Oh, and please note my newest profile picture. Inspired by Libbie's avatar choice, I've selected a picture of one of the greatest sidekicks around--K-9.

Friday, April 13, 2007

It Is the Best of Times, It Is the Worst of Times

This came up in a lunch conversation yesterday, and I thought it was worth sharing.

If you are a believer, whatever is going on today, it is temporary. A "slight momentary affliction" that is "preparing for us an eternal weight of glory beyond all comparison," according to the Apostle Paul (2 Cor 4:17). And so no matter how bad it is, whatever you are going through right now is transient. And even the best of Earth pales beside the promise of things to come.

For the unbeliever, it's the opposite. If you are not a follower of Christ, what you see at this moment is as good as it gets. "That can't be true," you might say. "If only you knew my circumstances--they are horrible!"

I believe that. And I believe that you think things couldn't get any worse. But the reality is this: God is restraining his wrath, and any "evil" you experience now will pale beside His full fury poured out against sinners. Against you.

You have rejected God; you have broken His perfect law. And because of the resultant offense against His person, your only hope of abating His anger is to admit your sin and unbelief, and repent (that is, turn away) from your sin, accepting God's grace expressed through the death of His son Jesus, who died to pay the penalty for your sins.

Or pay the penalty yourself one day, very soon.

"It is appointed for man to die once, and after that comes judgment..." (Heb 9:27). This life is but a breath, and is the best of times for those who die in unbelief. But for those who believe, the worst of times are now, and the best is yet to come.

All Bible quotes from the ESV

Friday, April 06, 2007

Happy Easter!

Hard to believe that it's been a year since the so-called "War on Easter."

Not sure what the status is this year (though from a quick scan of blogs it seems this year's war is against the bunny, not the Savior), but the truth of the matter is, Satan is running his campaign all year long. And his war is a lot more subtle (not to mention effective) than a bunch of atheists with far-fetched conspiracy theories about Jesus' non-existence.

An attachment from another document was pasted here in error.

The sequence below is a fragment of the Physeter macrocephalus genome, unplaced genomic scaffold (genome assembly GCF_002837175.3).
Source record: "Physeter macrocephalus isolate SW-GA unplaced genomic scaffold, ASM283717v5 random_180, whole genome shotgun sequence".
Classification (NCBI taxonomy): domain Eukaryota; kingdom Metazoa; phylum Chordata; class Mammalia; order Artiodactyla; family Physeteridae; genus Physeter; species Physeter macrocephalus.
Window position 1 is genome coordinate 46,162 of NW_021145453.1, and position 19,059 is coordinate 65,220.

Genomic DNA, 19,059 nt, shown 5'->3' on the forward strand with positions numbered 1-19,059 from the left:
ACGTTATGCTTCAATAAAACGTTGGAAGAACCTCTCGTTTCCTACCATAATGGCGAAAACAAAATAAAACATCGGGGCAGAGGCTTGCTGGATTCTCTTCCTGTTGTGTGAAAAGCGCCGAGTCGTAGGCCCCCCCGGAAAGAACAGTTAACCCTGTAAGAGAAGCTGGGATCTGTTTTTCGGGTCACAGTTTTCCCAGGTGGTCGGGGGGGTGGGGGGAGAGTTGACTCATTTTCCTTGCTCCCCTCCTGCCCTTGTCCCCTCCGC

Here's an example. Yesterday I received an e-mail from with their weekly specials. They always include a little "Did you know"-type trivia in it, and one of the sidebars for this week said this.

In Norway, in addition to skiing in the mountains and painting eggs for decorating, it is tradition to solve murders at Easter. All the major television channels show crime and detective stories, magazines print stories where the readers can try to figure out who did it, and many new books are published.

It's a demon's dream come true to have people "celebrating Easter" without knowing or acknowledging its true meaning. But let's be frank--putting on your best outfit and going to church to hear a message that you don't accept is no better than solving mysteries, hunting for eggs, or joining up with some kooks out there to try to prove Jesus never existed. Lost is lost, and Satan will take people however he can get them.

But this isn't a rant against Norwegians, egg hunts, or Easter traditions in general. I just want to point out that whatever else we do to celebrate Easter, we need to keep the message of the gospel front and center.

The times of ignorance God overlooked, but now he commands all people everywhere to repent, because he has fixed a day on which he will judge the world in righteousness by a man whom he has appointed; and of this he has given assurance to all by raising him from the dead. (Acts 17:30-31, ESV)

Let's welcome sinners into our congregations. Use this Sunday as an opportunity to reach out to someone who may only come to church once or twice a year.

Happy Easter!

Monday, April 02, 2007

The Work of Jesus

Just a quick quote from our Sunday sermon.

None of us need ever say "My God, my God, why have you forsaken me?"...because he did that for us.